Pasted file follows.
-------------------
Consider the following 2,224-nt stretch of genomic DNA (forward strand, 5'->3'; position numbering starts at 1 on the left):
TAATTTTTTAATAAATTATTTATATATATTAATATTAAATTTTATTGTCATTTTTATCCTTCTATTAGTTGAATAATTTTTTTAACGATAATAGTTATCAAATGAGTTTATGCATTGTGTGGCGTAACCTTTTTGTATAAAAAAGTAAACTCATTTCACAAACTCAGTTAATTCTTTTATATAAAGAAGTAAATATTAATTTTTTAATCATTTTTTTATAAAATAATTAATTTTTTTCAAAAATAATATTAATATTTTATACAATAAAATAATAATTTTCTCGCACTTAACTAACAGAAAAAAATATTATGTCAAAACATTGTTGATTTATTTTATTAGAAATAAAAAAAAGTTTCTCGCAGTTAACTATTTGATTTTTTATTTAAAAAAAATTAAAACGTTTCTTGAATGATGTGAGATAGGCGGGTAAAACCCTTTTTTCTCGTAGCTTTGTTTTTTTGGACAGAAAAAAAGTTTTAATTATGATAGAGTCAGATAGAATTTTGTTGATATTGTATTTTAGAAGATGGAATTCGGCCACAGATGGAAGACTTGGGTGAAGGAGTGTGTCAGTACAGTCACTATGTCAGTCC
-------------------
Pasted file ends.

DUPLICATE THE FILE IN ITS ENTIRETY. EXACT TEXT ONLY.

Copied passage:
Consider the following 2,224-nt stretch of genomic DNA (forward strand, 5'->3'; position numbering starts at 1 on the left):
TAATTTTTTAATAAATTATTTATATATATTAATATTAAATTTTATTGTCATTTTTATCCTTCTATTAGTTGAATAATTTTTTTAACGATAATAGTTATCAAATGAGTTTATGCATTGTGTGGCGTAACCTTTTTGTATAAAAAAGTAAACTCATTTCACAAACTCAGTTAATTCTTTTATATAAAGAAGTAAATATTAATTTTTTAATCATTTTTTTATAAAATAATTAATTTTTTTCAAAAATAATATTAATATTTTATACAATAAAATAATAATTTTCTCGCACTTAACTAACAGAAAAAAATATTATGTCAAAACATTGTTGATTTATTTTATTAGAAATAAAAAAAAGTTTCTCGCAGTTAACTATTTGATTTTTTATTTAAAAAAAATTAAAACGTTTCTTGAATGATGTGAGATAGGCGGGTAAAACCCTTTTTTCTCGTAGCTTTGTTTTTTTGGACAGAAAAAAAGTTTTAATTATGATAGAGTCAGATAGAATTTTGTTGATATTGTATTTTAGAAGATGGAATTCGGCCACAGATGGAAGACTTGGGTGAAGGAGTGTGTCAGTACAGTCACTATGTCAGTCC